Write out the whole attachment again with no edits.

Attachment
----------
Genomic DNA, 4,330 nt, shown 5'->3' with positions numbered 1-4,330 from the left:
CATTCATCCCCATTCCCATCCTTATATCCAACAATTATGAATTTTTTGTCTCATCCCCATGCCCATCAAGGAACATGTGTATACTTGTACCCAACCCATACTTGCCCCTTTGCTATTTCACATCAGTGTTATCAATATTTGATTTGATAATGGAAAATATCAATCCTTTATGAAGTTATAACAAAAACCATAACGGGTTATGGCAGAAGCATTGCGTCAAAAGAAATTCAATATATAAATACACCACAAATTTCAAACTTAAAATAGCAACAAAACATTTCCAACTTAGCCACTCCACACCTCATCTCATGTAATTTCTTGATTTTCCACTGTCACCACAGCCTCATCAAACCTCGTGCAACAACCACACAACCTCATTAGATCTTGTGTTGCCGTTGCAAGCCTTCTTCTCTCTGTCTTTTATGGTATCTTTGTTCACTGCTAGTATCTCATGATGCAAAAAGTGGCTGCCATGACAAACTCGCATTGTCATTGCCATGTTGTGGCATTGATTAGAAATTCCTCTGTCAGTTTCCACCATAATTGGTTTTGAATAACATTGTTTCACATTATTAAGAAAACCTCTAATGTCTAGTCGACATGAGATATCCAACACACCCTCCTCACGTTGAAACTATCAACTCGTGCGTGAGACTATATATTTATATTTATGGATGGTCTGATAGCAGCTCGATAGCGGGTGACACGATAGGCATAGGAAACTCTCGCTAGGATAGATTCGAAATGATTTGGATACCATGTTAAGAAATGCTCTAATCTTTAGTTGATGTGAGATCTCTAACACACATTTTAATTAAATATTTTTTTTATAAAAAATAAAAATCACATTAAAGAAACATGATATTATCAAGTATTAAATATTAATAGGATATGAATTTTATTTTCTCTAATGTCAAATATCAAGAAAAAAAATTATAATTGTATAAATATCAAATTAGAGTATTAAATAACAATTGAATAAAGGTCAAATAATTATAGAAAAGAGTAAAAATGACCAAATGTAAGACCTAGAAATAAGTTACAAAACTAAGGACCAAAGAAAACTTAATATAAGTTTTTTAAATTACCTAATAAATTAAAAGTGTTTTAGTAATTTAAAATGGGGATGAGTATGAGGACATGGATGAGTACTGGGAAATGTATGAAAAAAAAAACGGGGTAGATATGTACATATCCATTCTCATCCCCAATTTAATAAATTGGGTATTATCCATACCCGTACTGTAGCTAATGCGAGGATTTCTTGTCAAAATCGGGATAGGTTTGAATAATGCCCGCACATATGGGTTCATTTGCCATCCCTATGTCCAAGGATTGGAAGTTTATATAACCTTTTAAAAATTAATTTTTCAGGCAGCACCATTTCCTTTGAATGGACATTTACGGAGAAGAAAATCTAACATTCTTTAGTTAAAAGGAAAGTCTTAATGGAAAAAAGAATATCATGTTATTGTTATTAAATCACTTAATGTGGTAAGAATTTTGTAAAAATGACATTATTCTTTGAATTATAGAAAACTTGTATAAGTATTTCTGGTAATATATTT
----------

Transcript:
Genomic DNA, 4,330 nt, shown 5'->3' with positions numbered 1-4,330 from the left:
CATTCATCCCCATTCCCATCCTTATATCCAACAATTATGAATTTTTTGTCTCATCCCCATGCCCATCAAGGAACATGTGTATACTTGTACCCAACCCATACTTGCCCCTTTGCTATTTCACATCAGTGTTATCAATATTTGATTTGATAATGGAAAATATCAATCCTTTATGAAGTTATAACAAAAACCATAACGGGTTATGGCAGAAGCATTGCGTCAAAAGAAATTCAATATATAAATACACCACAAATTTCAAACTTAAAATAGCAACAAAACATTTCCAACTTAGCCACTCCACACCTCATCTCATGTAATTTCTTGATTTTCCACTGTCACCACAGCCTCATCAAACCTCGTGCAACAACCACACAACCTCATTAGATCTTGTGTTGCCGTTGCAAGCCTTCTTCTCTCTGTCTTTTATGGTATCTTTGTTCACTGCTAGTATCTCATGATGCAAAAAGTGGCTGCCATGACAAACTCGCATTGTCATTGCCATGTTGTGGCATTGATTAGAAATTCCTCTGTCAGTTTCCACCATAATTGGTTTTGAATAACATTGTTTCACATTATTAAGAAAACCTCTAATGTCTAGTCGACATGAGATATCCAACACACCCTCCTCACGTTGAAACTATCAACTCGTGCGTGAGACTATATATTTATATTTATGGATGGTCTGATAGCAGCTCGATAGCGGGTGACACGATAGGCATAGGAAACTCTCGCTAGGATAGATTCGAAATGATTTGGATACCATGTTAAGAAATGCTCTAATCTTTAGTTGATGTGAGATCTCTAACACACATTTTAATTAAATATTTTTTTTATAAAAAATAAAAATCACATTAAAGAAACATGATATTATCAAGTATTAAATATTAATAGGATATGAATTTTATTTTCTCTAATGTCAAATATCAAGAAAAAAAATTATAATTGTATAAATATCAAATTAGAGTATTAAATAACAATTGAATAAAGGTCAAATAATTATAGAAAAGAGTAAAAATGACCAAATGTAAGACCTAGAAATAAGTTACAAAACTAAGGACCAAAGAAAACTTAATATAAGTTTTTTAAATTACCTAATAAATTAAAAGTGTTTTAGTAATTTAAAATGGGGATGAGTATGAGGACATGGATGAGTACTGGGAAATGTATGAAAAAAAAAACGGGGTAGATATGTACATATCCATTCTCATCCCCAATTTAATAAATTGGGTATTATCCATACCCGTACTGTAGCTAATGCGAGGATTTCTTGTCAAAATCGGGATAGGTTTGAATAATGCCCGCACATATGGGTTCATTTGCCATCCCTATGTCCAAGGATTGGAAGTTTATATAACCTTTTAAAAATTAATTTTTCAGGCAGCACCATTTCCTTTGAATGGACATTTACGGAGAAGAAAATCTAACATTCTTTAGTTAAAAGGAAAGTCTTAATGGAAAAAAGAATATCATGTTATTGTTATTAAATCACTTAATGTGGTAAGAATTTTGTAAAAATGACATTATTCTTTGAATTATAGAAAACTTGTATAAGTATTTCTGGTAATATATTT